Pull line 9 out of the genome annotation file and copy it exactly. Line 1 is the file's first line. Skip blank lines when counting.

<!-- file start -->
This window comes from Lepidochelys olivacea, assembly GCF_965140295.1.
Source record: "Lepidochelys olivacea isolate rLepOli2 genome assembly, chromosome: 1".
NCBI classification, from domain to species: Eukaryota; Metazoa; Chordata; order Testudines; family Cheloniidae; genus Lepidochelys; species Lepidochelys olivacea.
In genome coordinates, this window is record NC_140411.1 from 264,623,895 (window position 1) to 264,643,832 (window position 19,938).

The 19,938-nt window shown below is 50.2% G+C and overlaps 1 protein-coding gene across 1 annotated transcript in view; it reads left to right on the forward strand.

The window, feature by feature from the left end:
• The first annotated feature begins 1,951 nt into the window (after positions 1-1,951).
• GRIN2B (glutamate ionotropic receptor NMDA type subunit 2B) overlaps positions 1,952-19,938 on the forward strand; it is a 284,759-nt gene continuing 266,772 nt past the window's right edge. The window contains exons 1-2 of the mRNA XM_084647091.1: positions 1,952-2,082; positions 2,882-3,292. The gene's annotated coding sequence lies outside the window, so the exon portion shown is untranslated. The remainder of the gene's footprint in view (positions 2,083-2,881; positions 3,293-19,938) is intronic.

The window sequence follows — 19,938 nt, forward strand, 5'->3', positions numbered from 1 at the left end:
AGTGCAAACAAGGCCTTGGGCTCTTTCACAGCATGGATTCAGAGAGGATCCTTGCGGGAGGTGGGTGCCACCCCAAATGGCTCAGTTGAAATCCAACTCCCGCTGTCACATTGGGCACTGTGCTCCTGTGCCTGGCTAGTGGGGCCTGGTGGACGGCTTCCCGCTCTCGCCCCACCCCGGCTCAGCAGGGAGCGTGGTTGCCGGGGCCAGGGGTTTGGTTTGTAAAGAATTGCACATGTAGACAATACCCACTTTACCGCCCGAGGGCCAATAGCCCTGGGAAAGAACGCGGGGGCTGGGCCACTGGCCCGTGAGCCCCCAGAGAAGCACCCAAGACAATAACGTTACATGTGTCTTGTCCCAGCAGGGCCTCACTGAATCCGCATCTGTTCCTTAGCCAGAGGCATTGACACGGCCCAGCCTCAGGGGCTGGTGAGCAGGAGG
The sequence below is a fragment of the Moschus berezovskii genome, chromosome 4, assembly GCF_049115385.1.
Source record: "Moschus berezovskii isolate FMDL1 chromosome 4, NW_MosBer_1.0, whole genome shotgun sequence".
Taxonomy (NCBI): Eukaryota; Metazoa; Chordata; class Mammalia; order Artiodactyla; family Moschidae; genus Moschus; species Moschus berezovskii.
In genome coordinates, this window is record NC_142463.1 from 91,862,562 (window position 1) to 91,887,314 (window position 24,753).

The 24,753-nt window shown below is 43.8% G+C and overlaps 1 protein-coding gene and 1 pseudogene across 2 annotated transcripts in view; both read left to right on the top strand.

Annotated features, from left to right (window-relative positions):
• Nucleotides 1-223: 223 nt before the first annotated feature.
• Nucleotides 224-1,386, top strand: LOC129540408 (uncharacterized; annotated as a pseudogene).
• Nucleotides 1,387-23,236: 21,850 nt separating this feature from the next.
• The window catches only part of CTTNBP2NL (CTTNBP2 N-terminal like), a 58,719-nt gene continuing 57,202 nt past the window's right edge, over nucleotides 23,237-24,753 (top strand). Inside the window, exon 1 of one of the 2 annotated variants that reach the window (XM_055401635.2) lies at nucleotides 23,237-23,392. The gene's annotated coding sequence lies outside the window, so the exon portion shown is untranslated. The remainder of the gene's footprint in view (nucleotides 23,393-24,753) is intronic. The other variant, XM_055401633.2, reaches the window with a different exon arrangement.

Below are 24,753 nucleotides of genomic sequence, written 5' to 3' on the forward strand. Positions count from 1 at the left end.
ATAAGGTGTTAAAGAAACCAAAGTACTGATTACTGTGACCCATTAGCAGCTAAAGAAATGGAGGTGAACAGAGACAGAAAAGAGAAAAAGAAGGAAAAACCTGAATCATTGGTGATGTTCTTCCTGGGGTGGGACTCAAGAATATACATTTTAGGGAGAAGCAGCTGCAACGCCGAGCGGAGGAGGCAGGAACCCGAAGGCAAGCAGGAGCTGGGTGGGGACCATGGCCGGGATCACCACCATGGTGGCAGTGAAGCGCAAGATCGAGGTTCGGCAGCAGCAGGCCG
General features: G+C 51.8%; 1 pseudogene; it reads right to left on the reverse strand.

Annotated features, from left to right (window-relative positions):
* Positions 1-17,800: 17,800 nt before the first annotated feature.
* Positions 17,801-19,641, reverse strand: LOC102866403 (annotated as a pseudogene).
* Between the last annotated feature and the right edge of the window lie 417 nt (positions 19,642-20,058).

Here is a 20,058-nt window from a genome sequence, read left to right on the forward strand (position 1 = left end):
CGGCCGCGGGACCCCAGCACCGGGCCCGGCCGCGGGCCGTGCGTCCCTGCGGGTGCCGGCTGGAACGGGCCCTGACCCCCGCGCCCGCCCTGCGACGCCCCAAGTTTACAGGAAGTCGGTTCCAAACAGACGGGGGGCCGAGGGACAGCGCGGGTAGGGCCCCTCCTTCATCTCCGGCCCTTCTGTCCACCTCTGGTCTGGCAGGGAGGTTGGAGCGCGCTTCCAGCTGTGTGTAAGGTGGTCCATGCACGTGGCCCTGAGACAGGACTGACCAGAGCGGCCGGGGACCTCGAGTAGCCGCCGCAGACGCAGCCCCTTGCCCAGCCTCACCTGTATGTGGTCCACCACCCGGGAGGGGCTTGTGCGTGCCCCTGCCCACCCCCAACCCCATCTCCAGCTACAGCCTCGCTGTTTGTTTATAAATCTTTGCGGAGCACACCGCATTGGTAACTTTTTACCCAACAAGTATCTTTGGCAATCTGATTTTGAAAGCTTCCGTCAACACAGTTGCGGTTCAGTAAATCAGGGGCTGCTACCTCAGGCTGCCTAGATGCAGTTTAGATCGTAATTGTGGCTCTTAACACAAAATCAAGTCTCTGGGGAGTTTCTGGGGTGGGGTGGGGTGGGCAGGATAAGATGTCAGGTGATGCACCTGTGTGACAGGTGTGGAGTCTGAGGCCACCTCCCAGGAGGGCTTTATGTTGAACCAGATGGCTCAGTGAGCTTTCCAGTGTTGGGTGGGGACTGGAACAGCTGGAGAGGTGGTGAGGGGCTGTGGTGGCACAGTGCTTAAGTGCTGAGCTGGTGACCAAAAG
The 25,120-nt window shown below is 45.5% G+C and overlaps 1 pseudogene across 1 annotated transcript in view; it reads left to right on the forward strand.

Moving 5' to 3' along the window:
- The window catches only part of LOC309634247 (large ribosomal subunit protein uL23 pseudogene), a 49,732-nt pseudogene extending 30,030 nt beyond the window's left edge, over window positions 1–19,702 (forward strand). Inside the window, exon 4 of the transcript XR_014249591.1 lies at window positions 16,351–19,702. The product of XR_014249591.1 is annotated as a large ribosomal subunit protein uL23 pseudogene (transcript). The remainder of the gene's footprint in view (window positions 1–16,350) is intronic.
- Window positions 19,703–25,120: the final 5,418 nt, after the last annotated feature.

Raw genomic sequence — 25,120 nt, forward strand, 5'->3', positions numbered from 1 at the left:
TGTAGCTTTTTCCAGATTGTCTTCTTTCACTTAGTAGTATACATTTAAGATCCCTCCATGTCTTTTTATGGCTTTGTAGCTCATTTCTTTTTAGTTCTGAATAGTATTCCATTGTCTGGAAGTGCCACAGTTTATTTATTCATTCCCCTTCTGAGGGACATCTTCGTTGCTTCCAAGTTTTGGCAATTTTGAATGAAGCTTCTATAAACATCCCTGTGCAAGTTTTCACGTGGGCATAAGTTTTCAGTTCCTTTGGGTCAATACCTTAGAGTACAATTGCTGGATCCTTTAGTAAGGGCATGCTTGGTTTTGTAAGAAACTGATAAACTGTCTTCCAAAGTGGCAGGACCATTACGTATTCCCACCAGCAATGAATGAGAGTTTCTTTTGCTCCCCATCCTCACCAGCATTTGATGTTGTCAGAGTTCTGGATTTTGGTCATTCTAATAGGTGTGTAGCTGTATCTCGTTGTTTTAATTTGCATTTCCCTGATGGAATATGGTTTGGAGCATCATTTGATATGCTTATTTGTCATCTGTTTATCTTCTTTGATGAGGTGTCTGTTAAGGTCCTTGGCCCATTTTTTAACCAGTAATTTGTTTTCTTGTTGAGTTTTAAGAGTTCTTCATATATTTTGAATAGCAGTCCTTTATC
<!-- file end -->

The window sequence follows — 19,938 nt, forward strand, 5'->3', positions numbered from 1 at the left end: